This project is archived on E-flux

sexta-feira, 13 de janeiro de 2017

''Scramble for Africa'' : Events commemorating 130 years of Berlin-Congo conference


A Commemoration of the Berlin Congo Conference
An Exhibition curated by Simon Njami
15th November 2014 – 26th February 2015

SAVVY Contemporary

Participating artists: Kader Attia, Sammy Baloji, Bili Bidjocka, Filipa César, Mansour Ciss, Theo Eshetu, Satch Hoyt, Cyrill Lachauer, Nadia Kaabi Linke, Henrike Nauman, Thabiso Sekgala, Katarina Zdjelar

This exhibition is dedicated to Thabiso Sekgala (1981-2014).

Concept (short): 

November 2014 marks the 130th anniversary of the Berlin Congo Conference and the official partitioning of Africa by Western (European, North American and Ottoman) colonial forces – in absence of African representatives. It is against this backdrop that the exhibition WIR SIND ALLE BERLINER: 1884-2014 reminisces this determining moment in world and its severe and ongoing repercussions and history and reflects upon Berlin’s historical and contemporary bond to Africa.

The exhibition proposes a space for deliberation on the repercussions of this conference on past and current socio-political and economic phenomena in a Europe of flourishing nationalism and racism, as it deals with issues like migration flow or border and identity politics.

More: Savvy

: : : : : 

Visions and Retrospection on the Occassion of 1884 Berlin Conference

 Ballhaus Naunynstrasse (Post-migrant Theatre)

Dance performance by Qudus Onikeku 


The contradictions and tragedies of our collective histories do not allow us to represent the “other” with certainty. There is nothing we could be more certain about than our self, our mortality and our ego – an ego that is able to draw clear demarcation lines between good and bad, until it gets wound up deep inside of us, not knowing distinction.

More: Ballhaus Naunynstrasse


Host: Joshua Kwesi Aikins

Afrikanisches Viertel (African Quarter) and Schlossplatz, “Mohrenstraße,” Wilhelmstraße and May-Ayim-Ufer: all of these very different places have one thing in common – they were the sites of German policies of enslavement and colonialism. This is where crimes against humanity were planned, committed or celebrated by honouring the aggressors. Goods, art treasures and also human beings stolen in the colonies came into this city. Up to the present day the colonial propaganda from the Weimar Republic and the Third Reich continues to have an effect in Berlin’s cityscape. And until this day people in Berlin, Germany and Europe benefit – unconsciously and self-evidently – from colonial continuities shaping everyday life – from the morning coffee to the smart phone. The bus tour provides insights into a history and present which are at the same time suppressed and existent, starting out from local vestiges while also addressing the resistance of Black people which quickly emerged.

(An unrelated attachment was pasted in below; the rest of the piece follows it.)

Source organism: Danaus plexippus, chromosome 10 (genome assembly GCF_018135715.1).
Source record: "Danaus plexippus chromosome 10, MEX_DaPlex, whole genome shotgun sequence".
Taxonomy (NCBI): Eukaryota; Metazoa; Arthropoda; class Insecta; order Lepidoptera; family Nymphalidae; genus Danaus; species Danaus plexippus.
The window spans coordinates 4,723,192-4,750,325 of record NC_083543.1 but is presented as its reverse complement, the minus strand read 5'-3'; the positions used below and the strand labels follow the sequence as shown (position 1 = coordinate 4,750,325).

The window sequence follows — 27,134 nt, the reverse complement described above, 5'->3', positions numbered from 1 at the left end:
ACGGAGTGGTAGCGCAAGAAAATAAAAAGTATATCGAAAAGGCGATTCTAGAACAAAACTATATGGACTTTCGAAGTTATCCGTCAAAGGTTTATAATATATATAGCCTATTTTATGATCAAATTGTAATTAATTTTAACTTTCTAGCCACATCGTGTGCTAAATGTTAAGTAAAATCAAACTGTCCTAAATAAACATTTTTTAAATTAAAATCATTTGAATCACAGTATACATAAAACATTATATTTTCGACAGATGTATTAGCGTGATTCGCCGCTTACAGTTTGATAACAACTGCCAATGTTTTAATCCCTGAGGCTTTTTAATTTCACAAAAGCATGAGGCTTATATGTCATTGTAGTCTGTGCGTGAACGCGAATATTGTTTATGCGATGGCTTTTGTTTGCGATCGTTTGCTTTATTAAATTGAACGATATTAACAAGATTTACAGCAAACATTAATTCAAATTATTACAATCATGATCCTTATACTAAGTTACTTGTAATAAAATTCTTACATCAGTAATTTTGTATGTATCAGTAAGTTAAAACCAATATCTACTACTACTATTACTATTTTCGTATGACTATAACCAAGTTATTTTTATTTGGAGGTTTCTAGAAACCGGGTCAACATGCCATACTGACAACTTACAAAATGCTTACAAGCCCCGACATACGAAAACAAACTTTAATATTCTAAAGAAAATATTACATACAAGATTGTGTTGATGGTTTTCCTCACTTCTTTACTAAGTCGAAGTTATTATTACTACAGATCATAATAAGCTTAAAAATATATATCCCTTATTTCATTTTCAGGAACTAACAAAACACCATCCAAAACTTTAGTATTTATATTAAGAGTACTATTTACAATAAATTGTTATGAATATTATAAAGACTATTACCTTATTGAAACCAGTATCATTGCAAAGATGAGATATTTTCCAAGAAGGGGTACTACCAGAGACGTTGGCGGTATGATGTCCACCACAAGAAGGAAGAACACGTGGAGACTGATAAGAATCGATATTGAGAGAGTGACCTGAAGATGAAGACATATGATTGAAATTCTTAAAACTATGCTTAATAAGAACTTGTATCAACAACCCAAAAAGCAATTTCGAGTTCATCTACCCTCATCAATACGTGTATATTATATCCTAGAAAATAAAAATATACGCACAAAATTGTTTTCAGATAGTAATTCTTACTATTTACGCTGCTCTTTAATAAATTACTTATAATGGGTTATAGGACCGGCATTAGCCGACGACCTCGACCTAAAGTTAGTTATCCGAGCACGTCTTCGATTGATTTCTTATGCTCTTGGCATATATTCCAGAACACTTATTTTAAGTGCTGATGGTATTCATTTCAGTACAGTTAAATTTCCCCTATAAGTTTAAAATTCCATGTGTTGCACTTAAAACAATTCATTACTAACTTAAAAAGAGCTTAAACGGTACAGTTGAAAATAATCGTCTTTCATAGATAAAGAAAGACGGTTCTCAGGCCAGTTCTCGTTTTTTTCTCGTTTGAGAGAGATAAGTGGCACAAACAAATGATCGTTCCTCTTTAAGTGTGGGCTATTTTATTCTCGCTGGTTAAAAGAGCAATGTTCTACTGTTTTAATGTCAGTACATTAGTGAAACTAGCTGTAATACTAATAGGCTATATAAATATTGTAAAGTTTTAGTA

Theatrical Lecture by Prof. Wendy Sutherland

In her theatrical lecture, Das Übersehene sehen (Looking at the Overlooked), literary scholar Wendy Sutherland illustrates how 18th century global trade, colonialism and enslavement are reflected on theatre stages of that era.

Sutherland’s research demonstrates how Black presences were and continue to be marginalised in theatre and literary studies – and how this has the effect of their disappearance from the German culture of remembrance.

In the subsequent Artists’ Talk held in English, including Mmakgosi Kgabi, Branwen Okpako and Wendy Sutherland, the performer, the filmmaker and the academic, all of them retrieving the overlooked from archives, from the body, provide insights into their respective work.

Featuring: Mmakgosi Kgabi, Branwen Okpako and Wendy Sutherland


Curated by Jean-Paul Bourelly

The Spontaneous Town Meetings is an interdisciplinary jam session in the format of a talk show taking place every month in the context of the series WE ARE TOMORROW – Visions and Retrospection on Occasion of the 1884 Berlin Conference. Jazz musician Jean­-Paul Bourelly invites musicians and writers, DJs, historians and actors to an afro-futuristic meeting in order to open up the gates of a Black collective knowledge archive. In an interaction between language and music, guests and audience, emotion and didactics, current and historic discourses are negotiated so as to emphasise new aspects and develop perspectives which so far seemed limited by the framework of their negotiation. As a consequence, discussions on the situation of refugees living in Berlin, the destruction of family relationships owing to the continuity of colonial conditions, the power dynamics between Old Europe and New Africa obtain an unknown variety of fresh perspectives and possible interpretations.


Erste Indaba Schwarzer Kulturschaffender
Open Presentation

Indaba [in‘daba] – isiZulu term for:                  
(1) Gathering, assembly, conference;
(2) Issue, matter affair.

On occasion of We are Tomorrow, Ballhaus Naunynstraße will host a two-day conference of Black German cultural producers.

The conference engages with the question of what the challenges, obligations, and the responsibility of Black cultural producers in Germany in the 21st century are. This includes the discussion around issues such as if it is possibly part of the “duties” of Black cultural producers to negotiate racism and colonial continuities; if and to what extent "reactive antagonising“ against existing injustices influences the development of artistic potential; in which areas of the cultural scene Black decision makers are present or underrepresented; to what extent stereotyping has an effect on casting for stage roles and what proactive solutions can be found for this.